Chuck Fellows
Wed, 11/06/2013 - 12:45pm
Kudos to Dr. Ball and all those that participated in preparing the report on teacher evaluation. Sadly, it represents the typical response to a task assigned by a legislature in within a bureaucratic context whose thinking and perception of the world is stuck in the 1950s. Ranking and rating, no matter how benevolent or cautionary does not work. This proposal represents an overly complex system of arbitrary reward and punishments that will serve to drive even more teachers from their chosen work. It demands that those that do the actual work be evaluated based upon testing that has been shown to be useless time and time again (Alfie Kahn has volumes of data) and periodic observations by individuals unqualified to assess anything since they have less experience in supervision, management and leadership than most part time McDonald’s employees. That’s the bald and unsettling truth. Come on. Drop the academic arrogance and get real. Academic prowess “ain’t” management or supervision. There is a solution, deceptively simple that requires great personal discipline and perseverance by those alleged to be managers in an educational context. It may even require that those in power learn how to delegate. For sure it demands that the legislature stop making detailed rules and regulations and do what they are hired for – set reasonable policy to support future goals and stop trying to put out local fires. (or write job descriptions) A leader observes the behaviors and actions of those who are direct reports on a daily basis. Danielson (one of four chosen) and other pro formas are helpful but care should be exercised to prevent dogmatic instructions from overruling good judgement. Each day a principal (pseudo manager – they have no real training) reflects for fifteen minutes on the observations of those they are responsible for. Not some formal checklist or regimented cycle of observing, but the observations and interactions made on a daily basis during the normal business of being a principal. Share those observations with those being observed on an open book basis. Review those observations at least quarterly with employees. Respond immediately if the employee shares any “observations” on your “observations. The first outcome will be the realization that principals have way too many “direct” reports to do any meaningful performance assessment. Next, the principal will discover that interactions with his employees are few and far between. Then comes the realization that knowledge about the employees is nil, superficial and totally useless for assessment. That is the beginning of effective assessment practices, those focused on continual improvement and sharing knowledge. There is no amount of structured observations and scripted evaluation, that incorporates data derived from events totally beyond the control of the person being evaluated, that can substitute for the human interaction required for honest and effective performance assessment. So instead of the typical throw money at a correcting an ill defined problem using a system of reward and punishment we should let the people that do the work – teachers and students – do the work and observe what is they do with discipline and persistence using our common sense to record what we see – on a daily basis. Teacher led student assessments supported by a common core of learning expectations (not specifications – so MDE – stop writing) and a series of periodic and rapid turnaround common assessments of understanding (SBA) based on the shared expectations will grow learning and that learning will be contagious. Following that discipline, instead of the sincere recommendations of those asked to be creative inside a bureaucratic box, will provide a working environment that is imaginative, creative, positive; an environment that lets children (and their teachers) do what it is they do best – LEARN. We are born knowing how to do that. It is so sad that we persist in schemes that prevent that for so many. Heed these words, "Farmington Public Schools had a more positive experience with the pilot program, said Associate Superintendent Michele Harmala. Teachers were involved in the implementation of the system. “It created buy-in from the teachers,” Harmala said. “They set the bar high. They are professionals." And if you want to know if the children are learning – ask a teacher or a child.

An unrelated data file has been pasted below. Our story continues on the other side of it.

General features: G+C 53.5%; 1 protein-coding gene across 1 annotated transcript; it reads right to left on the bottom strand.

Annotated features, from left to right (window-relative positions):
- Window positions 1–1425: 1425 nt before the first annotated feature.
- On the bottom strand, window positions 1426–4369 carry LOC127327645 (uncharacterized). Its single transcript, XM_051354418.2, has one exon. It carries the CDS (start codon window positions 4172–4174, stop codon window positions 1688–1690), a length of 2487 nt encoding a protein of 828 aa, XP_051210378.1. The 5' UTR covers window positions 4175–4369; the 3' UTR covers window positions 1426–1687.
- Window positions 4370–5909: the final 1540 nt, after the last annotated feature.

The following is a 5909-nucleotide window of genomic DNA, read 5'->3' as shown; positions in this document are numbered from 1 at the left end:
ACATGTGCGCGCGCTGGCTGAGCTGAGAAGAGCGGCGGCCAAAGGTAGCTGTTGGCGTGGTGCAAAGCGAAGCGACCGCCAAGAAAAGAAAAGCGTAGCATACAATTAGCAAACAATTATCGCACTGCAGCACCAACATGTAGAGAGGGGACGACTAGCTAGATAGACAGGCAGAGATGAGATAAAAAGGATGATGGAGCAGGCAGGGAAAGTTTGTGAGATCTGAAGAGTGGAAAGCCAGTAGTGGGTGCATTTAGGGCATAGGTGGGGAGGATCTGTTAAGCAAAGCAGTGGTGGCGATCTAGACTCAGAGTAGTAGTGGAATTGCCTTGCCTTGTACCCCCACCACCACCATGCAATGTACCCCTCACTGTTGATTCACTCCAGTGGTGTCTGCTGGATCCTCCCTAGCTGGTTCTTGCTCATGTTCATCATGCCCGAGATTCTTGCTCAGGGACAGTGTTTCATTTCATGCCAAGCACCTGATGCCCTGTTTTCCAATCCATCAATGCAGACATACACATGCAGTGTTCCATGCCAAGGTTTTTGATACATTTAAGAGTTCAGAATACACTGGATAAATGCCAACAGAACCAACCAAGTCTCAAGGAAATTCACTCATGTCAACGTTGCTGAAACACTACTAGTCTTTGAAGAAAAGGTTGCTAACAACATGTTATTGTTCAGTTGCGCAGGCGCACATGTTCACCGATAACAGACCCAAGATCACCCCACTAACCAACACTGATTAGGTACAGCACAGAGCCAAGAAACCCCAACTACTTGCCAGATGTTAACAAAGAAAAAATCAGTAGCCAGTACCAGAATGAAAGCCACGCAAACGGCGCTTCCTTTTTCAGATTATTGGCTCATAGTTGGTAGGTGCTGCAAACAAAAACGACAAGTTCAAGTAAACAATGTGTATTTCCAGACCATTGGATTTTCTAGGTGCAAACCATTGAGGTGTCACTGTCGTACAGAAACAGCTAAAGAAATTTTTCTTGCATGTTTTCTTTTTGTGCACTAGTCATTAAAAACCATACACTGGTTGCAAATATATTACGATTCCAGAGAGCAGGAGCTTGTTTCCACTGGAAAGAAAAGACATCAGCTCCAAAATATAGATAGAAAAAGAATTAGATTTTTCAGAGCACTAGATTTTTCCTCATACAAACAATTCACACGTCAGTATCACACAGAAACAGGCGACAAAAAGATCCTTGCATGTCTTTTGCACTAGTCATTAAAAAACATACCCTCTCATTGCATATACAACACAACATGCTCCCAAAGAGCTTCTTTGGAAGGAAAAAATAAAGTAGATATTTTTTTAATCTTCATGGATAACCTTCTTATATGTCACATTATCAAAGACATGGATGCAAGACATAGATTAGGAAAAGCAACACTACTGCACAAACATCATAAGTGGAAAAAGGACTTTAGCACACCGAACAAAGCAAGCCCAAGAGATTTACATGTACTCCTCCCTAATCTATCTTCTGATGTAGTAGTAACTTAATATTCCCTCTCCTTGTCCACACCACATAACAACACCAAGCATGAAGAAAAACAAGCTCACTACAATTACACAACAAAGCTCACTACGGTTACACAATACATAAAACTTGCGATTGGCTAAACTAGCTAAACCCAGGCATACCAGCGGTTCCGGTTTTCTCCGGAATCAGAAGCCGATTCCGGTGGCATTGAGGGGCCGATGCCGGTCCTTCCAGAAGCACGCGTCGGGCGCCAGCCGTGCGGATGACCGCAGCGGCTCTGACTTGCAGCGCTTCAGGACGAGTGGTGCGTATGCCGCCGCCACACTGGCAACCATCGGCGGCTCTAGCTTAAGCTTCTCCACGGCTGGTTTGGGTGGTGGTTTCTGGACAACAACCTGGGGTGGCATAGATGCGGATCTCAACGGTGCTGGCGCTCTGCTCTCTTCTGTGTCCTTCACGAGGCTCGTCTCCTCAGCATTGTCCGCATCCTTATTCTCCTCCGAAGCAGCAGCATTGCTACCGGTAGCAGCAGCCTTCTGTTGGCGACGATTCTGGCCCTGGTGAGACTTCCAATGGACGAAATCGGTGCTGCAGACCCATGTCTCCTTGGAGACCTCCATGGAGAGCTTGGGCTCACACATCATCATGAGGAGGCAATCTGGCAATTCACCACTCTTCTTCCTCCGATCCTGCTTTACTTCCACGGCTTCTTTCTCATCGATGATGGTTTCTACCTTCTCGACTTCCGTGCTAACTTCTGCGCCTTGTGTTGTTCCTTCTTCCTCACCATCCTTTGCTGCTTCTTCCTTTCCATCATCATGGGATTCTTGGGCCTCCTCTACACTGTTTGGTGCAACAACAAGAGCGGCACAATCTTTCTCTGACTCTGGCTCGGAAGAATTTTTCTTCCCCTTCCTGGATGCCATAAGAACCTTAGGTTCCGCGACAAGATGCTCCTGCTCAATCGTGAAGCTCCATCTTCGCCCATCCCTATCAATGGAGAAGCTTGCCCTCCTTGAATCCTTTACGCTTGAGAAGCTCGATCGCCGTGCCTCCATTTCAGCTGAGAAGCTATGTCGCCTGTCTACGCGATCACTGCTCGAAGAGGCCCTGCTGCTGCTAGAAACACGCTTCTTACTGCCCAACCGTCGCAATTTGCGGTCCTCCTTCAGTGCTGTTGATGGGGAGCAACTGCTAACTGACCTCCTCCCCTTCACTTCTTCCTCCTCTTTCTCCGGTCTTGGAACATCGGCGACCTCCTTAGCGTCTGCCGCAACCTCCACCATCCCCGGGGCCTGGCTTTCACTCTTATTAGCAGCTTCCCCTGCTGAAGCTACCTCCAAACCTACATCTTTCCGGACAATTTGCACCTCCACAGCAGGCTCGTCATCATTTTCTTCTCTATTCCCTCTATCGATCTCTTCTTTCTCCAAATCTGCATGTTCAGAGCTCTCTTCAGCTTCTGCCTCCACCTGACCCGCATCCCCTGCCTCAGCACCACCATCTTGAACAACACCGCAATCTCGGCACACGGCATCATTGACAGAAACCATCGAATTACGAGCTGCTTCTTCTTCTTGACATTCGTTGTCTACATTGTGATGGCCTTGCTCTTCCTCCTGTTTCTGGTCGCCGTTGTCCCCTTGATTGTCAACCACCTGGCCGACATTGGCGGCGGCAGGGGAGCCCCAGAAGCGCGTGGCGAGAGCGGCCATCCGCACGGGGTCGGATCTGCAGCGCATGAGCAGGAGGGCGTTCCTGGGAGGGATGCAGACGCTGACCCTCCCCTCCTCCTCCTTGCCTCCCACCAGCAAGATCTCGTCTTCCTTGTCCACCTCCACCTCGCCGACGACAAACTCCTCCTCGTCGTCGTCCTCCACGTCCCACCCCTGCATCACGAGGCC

Gerard Spencer
Mon, 11/11/2013 - 9:44am
Let the customers (parents) do the evaluation.
Lawrence Ronglien
Tue, 11/26/2013 - 2:51pm
Mr. Fellows has it correct. The "span of control" for most high school principals is way to large. I have 35 in my small high school and I'm feeling overwhelmed in getting all of these done with fidelity. There are way to many to do and I work hard to be in as many classrooms each week as possible for the formative visits. Mr. Spencer suggests that we bring parents into the process. I would submit that students be involved in giving feedback to the teachers about their performance and class quality. They are the true customers.